Best Austin hike trails
Don’t be surprised if you feel a little underdressed when you arrive at the mouth of the trailhead: The historic cottage and wandering peacocks make Mayfield a popular wedding destination. But walk past the frequent parties and there are 24 acres to explore, including a path that takes you down to a dock overlooking Lake Austin and several small lily ponds filled with turtles. Be warned that this hike isn’t going to build up your quads. But if you are looking to unwind after a stressful week, it can’t be beat.
Trailhead: 3505 W 35th St
Length: 24 acres to roam with various trails
Parking: Free small lot in front, plus street parking
Want to switch up your exercise routine? Skip your leg day and head to River Place—one of the most challenging hikes in Austin. Each of the three trails that make up the system has something to offer. Commune with nature on the Fern Trail, which runs by a series of waterfalls. A challenging set of steps makes up the Canyon Trail, leading you past several interesting rock formations and a few scattered benches where you can huff and puff. Panther Hollow is the longest stretch, with demanding elevations in the upper part and a more restful journey through the lower—providing a much better workout cool down than any gym.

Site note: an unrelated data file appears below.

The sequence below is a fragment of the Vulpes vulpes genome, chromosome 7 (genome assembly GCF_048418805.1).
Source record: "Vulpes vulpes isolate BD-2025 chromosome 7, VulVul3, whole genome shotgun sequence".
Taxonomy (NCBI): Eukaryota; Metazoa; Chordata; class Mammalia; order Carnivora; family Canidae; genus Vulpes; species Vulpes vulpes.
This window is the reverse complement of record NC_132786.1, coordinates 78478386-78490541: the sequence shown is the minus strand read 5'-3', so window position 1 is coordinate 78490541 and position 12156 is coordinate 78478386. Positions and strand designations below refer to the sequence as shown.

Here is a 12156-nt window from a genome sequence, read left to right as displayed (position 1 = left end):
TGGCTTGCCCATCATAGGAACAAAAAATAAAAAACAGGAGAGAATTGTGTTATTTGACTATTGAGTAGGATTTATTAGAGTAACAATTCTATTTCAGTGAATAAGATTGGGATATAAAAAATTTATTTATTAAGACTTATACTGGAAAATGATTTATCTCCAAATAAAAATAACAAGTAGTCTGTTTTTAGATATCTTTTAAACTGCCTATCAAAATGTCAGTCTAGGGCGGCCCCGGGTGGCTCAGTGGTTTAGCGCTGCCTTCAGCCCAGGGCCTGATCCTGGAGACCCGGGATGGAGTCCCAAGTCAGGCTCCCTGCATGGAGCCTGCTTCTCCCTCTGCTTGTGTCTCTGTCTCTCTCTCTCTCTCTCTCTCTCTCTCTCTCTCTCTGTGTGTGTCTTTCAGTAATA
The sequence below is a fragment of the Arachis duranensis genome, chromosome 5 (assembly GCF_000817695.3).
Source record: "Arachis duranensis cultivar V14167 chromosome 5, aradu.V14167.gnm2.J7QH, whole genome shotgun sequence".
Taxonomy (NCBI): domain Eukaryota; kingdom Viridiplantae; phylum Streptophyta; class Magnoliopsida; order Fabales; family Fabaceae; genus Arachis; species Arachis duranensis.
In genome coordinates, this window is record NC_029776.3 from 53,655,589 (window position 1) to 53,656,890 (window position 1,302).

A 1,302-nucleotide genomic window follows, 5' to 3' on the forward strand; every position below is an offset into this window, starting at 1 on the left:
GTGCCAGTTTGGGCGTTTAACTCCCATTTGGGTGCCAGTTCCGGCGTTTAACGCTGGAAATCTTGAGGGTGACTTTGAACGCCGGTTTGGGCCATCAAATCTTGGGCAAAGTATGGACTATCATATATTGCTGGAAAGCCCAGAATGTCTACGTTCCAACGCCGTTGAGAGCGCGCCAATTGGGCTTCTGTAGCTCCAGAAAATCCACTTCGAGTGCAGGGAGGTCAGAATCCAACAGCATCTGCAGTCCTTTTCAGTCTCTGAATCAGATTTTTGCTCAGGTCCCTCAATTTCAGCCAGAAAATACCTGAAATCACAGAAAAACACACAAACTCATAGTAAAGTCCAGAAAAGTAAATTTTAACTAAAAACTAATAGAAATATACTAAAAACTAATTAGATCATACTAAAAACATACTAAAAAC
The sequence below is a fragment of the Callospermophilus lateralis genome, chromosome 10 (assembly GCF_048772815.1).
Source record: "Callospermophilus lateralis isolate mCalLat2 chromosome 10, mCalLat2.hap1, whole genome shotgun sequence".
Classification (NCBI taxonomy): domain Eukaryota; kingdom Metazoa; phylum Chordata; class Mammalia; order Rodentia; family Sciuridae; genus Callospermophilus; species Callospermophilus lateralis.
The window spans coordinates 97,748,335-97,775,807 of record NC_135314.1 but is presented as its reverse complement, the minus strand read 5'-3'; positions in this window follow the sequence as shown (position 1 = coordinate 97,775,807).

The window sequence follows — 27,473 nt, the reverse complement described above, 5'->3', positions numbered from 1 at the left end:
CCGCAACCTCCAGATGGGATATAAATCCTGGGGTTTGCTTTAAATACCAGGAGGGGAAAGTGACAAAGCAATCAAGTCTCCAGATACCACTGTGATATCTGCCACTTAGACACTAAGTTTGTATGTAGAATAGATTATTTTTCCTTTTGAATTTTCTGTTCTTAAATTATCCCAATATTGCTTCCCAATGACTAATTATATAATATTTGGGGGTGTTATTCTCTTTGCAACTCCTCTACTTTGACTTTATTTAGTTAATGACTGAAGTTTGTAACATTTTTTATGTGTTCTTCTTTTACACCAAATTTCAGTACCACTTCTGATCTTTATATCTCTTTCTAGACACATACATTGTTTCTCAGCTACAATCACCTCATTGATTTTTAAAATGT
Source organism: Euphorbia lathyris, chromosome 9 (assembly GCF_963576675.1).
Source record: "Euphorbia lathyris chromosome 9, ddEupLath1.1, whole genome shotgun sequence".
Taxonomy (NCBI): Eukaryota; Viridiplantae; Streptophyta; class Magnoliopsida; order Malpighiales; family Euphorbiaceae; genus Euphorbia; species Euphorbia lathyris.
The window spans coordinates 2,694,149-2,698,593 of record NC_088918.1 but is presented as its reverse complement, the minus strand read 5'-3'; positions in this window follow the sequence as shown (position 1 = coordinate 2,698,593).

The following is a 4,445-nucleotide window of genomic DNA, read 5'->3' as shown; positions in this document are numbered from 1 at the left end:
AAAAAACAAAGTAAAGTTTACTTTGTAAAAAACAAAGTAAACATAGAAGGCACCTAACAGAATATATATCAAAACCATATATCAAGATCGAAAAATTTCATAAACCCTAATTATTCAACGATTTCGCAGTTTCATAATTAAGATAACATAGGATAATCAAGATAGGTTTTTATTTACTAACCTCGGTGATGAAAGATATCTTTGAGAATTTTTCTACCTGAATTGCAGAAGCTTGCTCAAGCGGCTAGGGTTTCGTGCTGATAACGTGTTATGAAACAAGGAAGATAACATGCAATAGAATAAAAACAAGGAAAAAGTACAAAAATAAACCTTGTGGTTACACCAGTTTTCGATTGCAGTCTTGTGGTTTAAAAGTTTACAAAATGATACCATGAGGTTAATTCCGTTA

Trailhead: 8820 Big View Dr
Length: 5 miles
Parking: Street parking on Big View Dr and around 4702 Blvd, where there is a second entrance.
Those with young’uns in their crew will appreciate the easy accessibility of most of the 2.5 trail miles located near the Capitol of Texas Highway. Start your day at the welcome center, where the St. Edward’s University staff has put together educational attractions like a microscope station and a bird watching station. From there, use the restroom (there are no facilities along the trail), grab a map and make your way past a waterfall at Bee Creek to a scenic overlook, looking out for the endangered golden-cheeked warbler along the way.
Trailhead: 805 N Capital of Texas Hwy
Length: 2.5 miles
Parking: Free parking lot in front of creative research center
Sure, taking the steep climb up Mount Bonnell to take a few selfies is one of the most tourist-y things you can do in Austin, but there's something to be said for vacationing in your own town. One of the city's tried and true dating ideas (going all the way back to the 1850s) is to pack a picnic basket and slowly make your way up the 102 steps until you reach the full 775 feet. Once you’ve made it, give your sweetie a kiss under the limestone pavilion. They’ve earned it.
Trailhead: 3800 Mt. Bonnell Dr.
Length: 1.5 miles
Parking: Free parking along road
This one mile (give or take) loop has the occasional view of downtown or St. Edward’s University, but it’s still easy to forget that you're in the middle of the city. Rugged trails lead you through canopied thickets of trees, rocky terrain and a few creek crossings. Attracting fewer visitors than some of the other city routes, Blunn Creek is perfect for quiet introspection. If you go during the summer, be sure to take a dip in the nearby Big Stacy Pool after you’ve worked up a good sweat.